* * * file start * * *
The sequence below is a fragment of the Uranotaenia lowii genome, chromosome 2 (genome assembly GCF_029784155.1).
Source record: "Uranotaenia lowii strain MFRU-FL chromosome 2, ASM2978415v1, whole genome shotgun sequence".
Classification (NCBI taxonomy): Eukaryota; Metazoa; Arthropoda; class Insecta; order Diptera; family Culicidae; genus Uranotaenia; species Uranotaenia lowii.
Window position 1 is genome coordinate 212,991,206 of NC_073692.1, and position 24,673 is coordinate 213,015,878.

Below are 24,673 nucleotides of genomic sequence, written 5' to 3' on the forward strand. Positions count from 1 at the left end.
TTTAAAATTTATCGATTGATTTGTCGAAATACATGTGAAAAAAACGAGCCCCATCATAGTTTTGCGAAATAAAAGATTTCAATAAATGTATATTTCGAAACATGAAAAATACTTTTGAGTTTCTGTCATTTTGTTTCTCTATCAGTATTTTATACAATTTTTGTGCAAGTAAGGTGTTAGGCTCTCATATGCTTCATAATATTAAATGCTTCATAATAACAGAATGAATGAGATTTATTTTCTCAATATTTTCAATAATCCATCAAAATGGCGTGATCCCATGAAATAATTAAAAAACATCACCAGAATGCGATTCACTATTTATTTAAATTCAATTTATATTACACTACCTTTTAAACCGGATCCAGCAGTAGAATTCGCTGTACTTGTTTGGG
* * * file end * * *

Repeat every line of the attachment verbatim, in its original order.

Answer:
The sequence below is a fragment of the Uranotaenia lowii genome, chromosome 2 (genome assembly GCF_029784155.1).
Source record: "Uranotaenia lowii strain MFRU-FL chromosome 2, ASM2978415v1, whole genome shotgun sequence".
Classification (NCBI taxonomy): Eukaryota; Metazoa; Arthropoda; class Insecta; order Diptera; family Culicidae; genus Uranotaenia; species Uranotaenia lowii.
Window position 1 is genome coordinate 212,991,206 of NC_073692.1, and position 24,673 is coordinate 213,015,878.

Below are 24,673 nucleotides of genomic sequence, written 5' to 3' on the forward strand. Positions count from 1 at the left end.
TTTAAAATTTATCGATTGATTTGTCGAAATACATGTGAAAAAAACGAGCCCCATCATAGTTTTGCGAAATAAAAGATTTCAATAAATGTATATTTCGAAACATGAAAAATACTTTTGAGTTTCTGTCATTTTGTTTCTCTATCAGTATTTTATACAATTTTTGTGCAAGTAAGGTGTTAGGCTCTCATATGCTTCATAATATTAAATGCTTCATAATAACAGAATGAATGAGATTTATTTTCTCAATATTTTCAATAATCCATCAAAATGGCGTGATCCCATGAAATAATTAAAAAACATCACCAGAATGCGATTCACTATTTATTTAAATTCAATTTATATTACACTACCTTTTAAACCGGATCCAGCAGTAGAATTCGCTGTACTTGTTTGGG